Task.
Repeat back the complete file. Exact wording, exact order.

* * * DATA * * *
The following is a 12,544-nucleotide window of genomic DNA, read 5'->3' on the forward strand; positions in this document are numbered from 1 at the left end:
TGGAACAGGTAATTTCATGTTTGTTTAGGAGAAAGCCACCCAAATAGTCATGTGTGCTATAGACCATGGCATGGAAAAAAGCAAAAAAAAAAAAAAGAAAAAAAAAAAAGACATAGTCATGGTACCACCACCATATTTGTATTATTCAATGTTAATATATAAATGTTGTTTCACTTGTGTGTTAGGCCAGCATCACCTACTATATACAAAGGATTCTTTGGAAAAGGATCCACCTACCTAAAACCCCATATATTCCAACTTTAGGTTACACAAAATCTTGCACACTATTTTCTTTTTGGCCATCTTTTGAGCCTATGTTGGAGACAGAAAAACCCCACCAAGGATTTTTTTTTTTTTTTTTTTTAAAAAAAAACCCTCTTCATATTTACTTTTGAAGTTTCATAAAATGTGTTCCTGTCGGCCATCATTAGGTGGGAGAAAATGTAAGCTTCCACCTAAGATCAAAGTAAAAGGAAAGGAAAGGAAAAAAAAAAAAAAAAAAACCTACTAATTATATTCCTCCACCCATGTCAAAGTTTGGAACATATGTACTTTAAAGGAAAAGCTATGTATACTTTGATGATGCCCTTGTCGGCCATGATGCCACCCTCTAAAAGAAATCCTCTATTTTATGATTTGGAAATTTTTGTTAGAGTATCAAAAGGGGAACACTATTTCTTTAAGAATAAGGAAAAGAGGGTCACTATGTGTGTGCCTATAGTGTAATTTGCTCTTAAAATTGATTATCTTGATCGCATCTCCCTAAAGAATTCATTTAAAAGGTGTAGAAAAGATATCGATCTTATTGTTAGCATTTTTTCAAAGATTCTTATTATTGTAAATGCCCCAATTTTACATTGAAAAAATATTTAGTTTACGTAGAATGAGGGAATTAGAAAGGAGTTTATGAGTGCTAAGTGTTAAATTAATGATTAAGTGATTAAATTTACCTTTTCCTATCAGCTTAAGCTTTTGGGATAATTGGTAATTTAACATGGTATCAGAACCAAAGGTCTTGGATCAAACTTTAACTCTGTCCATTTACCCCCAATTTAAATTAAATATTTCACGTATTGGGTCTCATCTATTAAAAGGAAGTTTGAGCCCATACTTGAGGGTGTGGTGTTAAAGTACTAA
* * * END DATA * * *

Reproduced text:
The following is a 12,544-nucleotide window of genomic DNA, read 5'->3' on the forward strand; positions in this document are numbered from 1 at the left end:
TGGAACAGGTAATTTCATGTTTGTTTAGGAGAAAGCCACCCAAATAGTCATGTGTGCTATAGACCATGGCATGGAAAAAAGCAAAAAAAAAAAAAAGAAAAAAAAAAAAGACATAGTCATGGTACCACCACCATATTTGTATTATTCAATGTTAATATATAAATGTTGTTTCACTTGTGTGTTAGGCCAGCATCACCTACTATATACAAAGGATTCTTTGGAAAAGGATCCACCTACCTAAAACCCCATATATTCCAACTTTAGGTTACACAAAATCTTGCACACTATTTTCTTTTTGGCCATCTTTTGAGCCTATGTTGGAGACAGAAAAACCCCACCAAGGATTTTTTTTTTTTTTTTTTTTAAAAAAAAACCCTCTTCATATTTACTTTTGAAGTTTCATAAAATGTGTTCCTGTCGGCCATCATTAGGTGGGAGAAAATGTAAGCTTCCACCTAAGATCAAAGTAAAAGGAAAGGAAAGGAAAAAAAAAAAAAAAAAAACCTACTAATTATATTCCTCCACCCATGTCAAAGTTTGGAACATATGTACTTTAAAGGAAAAGCTATGTATACTTTGATGATGCCCTTGTCGGCCATGATGCCACCCTCTAAAAGAAATCCTCTATTTTATGATTTGGAAATTTTTGTTAGAGTATCAAAAGGGGAACACTATTTCTTTAAGAATAAGGAAAAGAGGGTCACTATGTGTGTGCCTATAGTGTAATTTGCTCTTAAAATTGATTATCTTGATCGCATCTCCCTAAAGAATTCATTTAAAAGGTGTAGAAAAGATATCGATCTTATTGTTAGCATTTTTTCAAAGATTCTTATTATTGTAAATGCCCCAATTTTACATTGAAAAAATATTTAGTTTACGTAGAATGAGGGAATTAGAAAGGAGTTTATGAGTGCTAAGTGTTAAATTAATGATTAAGTGATTAAATTTACCTTTTCCTATCAGCTTAAGCTTTTGGGATAATTGGTAATTTAACATGGTATCAGAACCAAAGGTCTTGGATCAAACTTTAACTCTGTCCATTTACCCCCAATTTAAATTAAATATTTCACGTATTGGGTCTCATCTATTAAAAGGAAGTTTGAGCCCATACTTGAGGGTGTGGTGTTAAAGTACTAA